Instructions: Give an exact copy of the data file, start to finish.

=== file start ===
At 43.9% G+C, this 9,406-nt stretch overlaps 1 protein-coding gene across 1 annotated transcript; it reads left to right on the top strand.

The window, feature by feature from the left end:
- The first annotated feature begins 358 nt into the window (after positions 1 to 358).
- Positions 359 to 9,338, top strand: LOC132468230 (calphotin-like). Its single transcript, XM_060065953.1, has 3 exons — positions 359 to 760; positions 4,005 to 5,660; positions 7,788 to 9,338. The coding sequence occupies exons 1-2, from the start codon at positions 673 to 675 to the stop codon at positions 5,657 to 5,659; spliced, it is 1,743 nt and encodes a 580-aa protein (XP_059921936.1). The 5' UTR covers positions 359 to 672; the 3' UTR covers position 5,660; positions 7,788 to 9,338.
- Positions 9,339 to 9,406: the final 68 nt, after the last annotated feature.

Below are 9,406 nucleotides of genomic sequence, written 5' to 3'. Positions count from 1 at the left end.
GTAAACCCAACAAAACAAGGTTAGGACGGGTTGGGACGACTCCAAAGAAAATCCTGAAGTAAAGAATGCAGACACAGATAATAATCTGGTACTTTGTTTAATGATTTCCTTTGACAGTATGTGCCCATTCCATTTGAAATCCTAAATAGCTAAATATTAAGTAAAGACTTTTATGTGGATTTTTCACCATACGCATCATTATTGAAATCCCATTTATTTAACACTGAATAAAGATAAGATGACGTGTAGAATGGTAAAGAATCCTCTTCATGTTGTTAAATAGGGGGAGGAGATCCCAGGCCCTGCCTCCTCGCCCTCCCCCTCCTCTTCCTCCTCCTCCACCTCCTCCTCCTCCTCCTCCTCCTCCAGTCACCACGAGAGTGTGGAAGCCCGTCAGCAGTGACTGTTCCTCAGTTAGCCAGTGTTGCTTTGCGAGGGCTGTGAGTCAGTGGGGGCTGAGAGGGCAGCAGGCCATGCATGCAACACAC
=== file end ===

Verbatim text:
At 43.9% G+C, this 9,406-nt stretch overlaps 1 protein-coding gene across 1 annotated transcript; it reads left to right on the top strand.

The window, feature by feature from the left end:
- The first annotated feature begins 358 nt into the window (after positions 1 to 358).
- Positions 359 to 9,338, top strand: LOC132468230 (calphotin-like). Its single transcript, XM_060065953.1, has 3 exons — positions 359 to 760; positions 4,005 to 5,660; positions 7,788 to 9,338. The coding sequence occupies exons 1-2, from the start codon at positions 673 to 675 to the stop codon at positions 5,657 to 5,659; spliced, it is 1,743 nt and encodes a 580-aa protein (XP_059921936.1). The 5' UTR covers positions 359 to 672; the 3' UTR covers position 5,660; positions 7,788 to 9,338.
- Positions 9,339 to 9,406: the final 68 nt, after the last annotated feature.

Below are 9,406 nucleotides of genomic sequence, written 5' to 3'. Positions count from 1 at the left end.
GTAAACCCAACAAAACAAGGTTAGGACGGGTTGGGACGACTCCAAAGAAAATCCTGAAGTAAAGAATGCAGACACAGATAATAATCTGGTACTTTGTTTAATGATTTCCTTTGACAGTATGTGCCCATTCCATTTGAAATCCTAAATAGCTAAATATTAAGTAAAGACTTTTATGTGGATTTTTCACCATACGCATCATTATTGAAATCCCATTTATTTAACACTGAATAAAGATAAGATGACGTGTAGAATGGTAAAGAATCCTCTTCATGTTGTTAAATAGGGGGAGGAGATCCCAGGCCCTGCCTCCTCGCCCTCCCCCTCCTCTTCCTCCTCCTCCACCTCCTCCTCCTCCTCCTCCTCCTCCAGTCACCACGAGAGTGTGGAAGCCCGTCAGCAGTGACTGTTCCTCAGTTAGCCAGTGTTGCTTTGCGAGGGCTGTGAGTCAGTGGGGGCTGAGAGGGCAGCAGGCCATGCATGCAACACAC